|CM3?||Damage after 15 seconds||Hail Kills||Phal Kills|
|Triton R4: 5 Hail C 5 Phal 3||Y||14911||26.25||86.4|
|Triton R4: 5 Hail C, 5 Phal 3||N||15504||22.5||64.8|
|Triton R4: 8 Hail C, 2 Phal 3||Y||18598||48||25.92|
|Triton R4: 10 Hail C, 0 Phal 3||Y||20328||60||0|
|Triton R4: 2 Hail C, 8 Phal 3||Y||14102||9||103.68|
|Triton R4: 0 Hail C, 10 Phal 3||Y||15677||0||129.6|
First off, I would have expected a lot more damage on the no countermeasures run, the damage only went up by 600 (4%) and I would have expected a number closer to 20% (the accuracy difference. The Phalanx are more effective than the Hailstorm, likely because of their much greater accuracy. The Phalanx are limited by the one shot per target per salvo, and my simulation does not account for that, but with the number of UAVs in range, the Phalanx would have plenty of targets on each salvo, so I don't think that is affecting the results.
Another interesting point is that the run with all phalanx did not do as well as the run with 8 Phalanx and 2 Hails. When I look at the raw data in each time step, it seems like this happens because when there is only one type of defensive weapon they all run out and start reloading at the same time. The most disadvantageous situation is when the defense holds off a wave of UAVs, but is almost out of ammo. Then they wait for the next wave of UAVs, fire a shot or two then run out and have to reload. Then the UAVs start building up. When the weapons are mixed, one weapon is reloading while the other is still active.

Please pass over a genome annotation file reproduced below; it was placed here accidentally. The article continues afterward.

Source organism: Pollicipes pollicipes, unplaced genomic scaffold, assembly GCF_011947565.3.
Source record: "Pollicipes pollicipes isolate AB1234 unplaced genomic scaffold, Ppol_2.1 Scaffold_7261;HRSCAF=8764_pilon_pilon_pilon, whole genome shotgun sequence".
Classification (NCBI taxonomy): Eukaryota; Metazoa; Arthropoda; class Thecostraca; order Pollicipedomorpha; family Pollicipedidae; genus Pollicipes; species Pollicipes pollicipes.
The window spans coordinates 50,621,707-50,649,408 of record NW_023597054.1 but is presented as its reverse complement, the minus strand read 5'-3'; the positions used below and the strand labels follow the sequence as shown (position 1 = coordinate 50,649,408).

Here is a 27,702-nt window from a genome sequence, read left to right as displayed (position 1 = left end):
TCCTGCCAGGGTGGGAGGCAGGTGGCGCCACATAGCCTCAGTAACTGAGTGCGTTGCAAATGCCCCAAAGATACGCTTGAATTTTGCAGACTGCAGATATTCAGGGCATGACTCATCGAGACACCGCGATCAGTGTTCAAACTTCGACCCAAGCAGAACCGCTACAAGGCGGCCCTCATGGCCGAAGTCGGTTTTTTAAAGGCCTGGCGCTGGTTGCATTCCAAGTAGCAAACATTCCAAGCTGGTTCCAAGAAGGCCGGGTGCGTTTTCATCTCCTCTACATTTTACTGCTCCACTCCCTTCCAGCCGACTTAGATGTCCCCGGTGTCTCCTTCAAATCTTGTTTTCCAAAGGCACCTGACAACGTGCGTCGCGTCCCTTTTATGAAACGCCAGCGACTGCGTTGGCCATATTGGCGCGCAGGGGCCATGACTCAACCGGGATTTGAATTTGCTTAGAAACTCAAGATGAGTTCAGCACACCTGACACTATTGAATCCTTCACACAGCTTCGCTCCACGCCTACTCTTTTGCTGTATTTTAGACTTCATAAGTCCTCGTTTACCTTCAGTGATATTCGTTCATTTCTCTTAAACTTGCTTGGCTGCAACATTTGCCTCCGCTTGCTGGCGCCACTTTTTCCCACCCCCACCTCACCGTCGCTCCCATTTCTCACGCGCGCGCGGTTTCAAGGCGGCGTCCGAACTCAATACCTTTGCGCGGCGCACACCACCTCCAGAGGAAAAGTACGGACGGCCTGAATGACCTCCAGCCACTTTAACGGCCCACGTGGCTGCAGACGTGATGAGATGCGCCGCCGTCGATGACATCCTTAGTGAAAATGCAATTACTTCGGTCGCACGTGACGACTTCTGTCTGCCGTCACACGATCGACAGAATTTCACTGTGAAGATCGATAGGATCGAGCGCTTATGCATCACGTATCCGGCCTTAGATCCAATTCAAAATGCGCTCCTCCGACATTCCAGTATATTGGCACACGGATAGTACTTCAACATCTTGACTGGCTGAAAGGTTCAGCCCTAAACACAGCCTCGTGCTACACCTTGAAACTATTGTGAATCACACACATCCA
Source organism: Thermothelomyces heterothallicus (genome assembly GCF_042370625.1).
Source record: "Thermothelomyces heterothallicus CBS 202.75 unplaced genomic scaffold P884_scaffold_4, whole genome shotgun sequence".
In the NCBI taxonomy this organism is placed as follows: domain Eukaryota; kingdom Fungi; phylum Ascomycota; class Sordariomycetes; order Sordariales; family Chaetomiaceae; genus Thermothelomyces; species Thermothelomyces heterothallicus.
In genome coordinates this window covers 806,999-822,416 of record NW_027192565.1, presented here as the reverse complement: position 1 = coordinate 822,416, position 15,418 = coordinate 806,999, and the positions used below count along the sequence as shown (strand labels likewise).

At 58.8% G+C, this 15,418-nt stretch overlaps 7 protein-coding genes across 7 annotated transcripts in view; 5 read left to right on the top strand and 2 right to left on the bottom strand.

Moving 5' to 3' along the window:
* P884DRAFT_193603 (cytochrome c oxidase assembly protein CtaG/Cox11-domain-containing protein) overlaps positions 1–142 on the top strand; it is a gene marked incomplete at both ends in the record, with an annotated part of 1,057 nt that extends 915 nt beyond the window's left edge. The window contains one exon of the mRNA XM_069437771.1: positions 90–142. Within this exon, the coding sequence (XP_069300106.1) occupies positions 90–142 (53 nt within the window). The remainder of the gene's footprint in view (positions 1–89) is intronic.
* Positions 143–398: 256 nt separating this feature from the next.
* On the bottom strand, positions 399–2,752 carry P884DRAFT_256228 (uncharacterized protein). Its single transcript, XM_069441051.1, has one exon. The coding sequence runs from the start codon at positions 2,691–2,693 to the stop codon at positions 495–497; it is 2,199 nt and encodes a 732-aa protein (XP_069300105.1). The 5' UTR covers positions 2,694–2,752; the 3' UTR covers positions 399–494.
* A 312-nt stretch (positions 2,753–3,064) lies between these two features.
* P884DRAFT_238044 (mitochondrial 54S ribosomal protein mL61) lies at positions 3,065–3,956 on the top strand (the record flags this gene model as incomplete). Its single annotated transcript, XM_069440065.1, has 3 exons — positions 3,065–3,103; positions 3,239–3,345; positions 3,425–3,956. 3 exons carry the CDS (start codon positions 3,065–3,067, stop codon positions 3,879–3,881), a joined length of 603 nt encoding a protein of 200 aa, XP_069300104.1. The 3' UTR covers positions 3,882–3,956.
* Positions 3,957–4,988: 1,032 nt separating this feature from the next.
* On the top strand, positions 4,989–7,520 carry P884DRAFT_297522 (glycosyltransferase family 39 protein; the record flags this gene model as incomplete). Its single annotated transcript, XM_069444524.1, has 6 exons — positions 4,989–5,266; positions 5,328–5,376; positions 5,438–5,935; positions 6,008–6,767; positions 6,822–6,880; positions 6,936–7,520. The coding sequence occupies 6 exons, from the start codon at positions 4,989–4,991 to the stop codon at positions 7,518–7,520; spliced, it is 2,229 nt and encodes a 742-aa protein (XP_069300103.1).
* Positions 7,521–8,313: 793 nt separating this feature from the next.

Analysis: Add a Defensive Turret or Two
Next I'll look at the benefit of adding Flak or Bombard turrets to cover the Triton. I'll assume the turret is 20 spaces behind the ship target, and mounted with an advantageous special (Barrage Rack 3 for Flak, Enhanced Propulsion for Bombard). The assumption I made for Flak effectiveness for this simulation, is that if there are 1-10 UAVs in range, the flak shoots down 1 UAV, if 11-20, 2 UAVS, and so on. I drew a circle around a target, laid out UAVs on that circle, and estimated splash range to come up with that.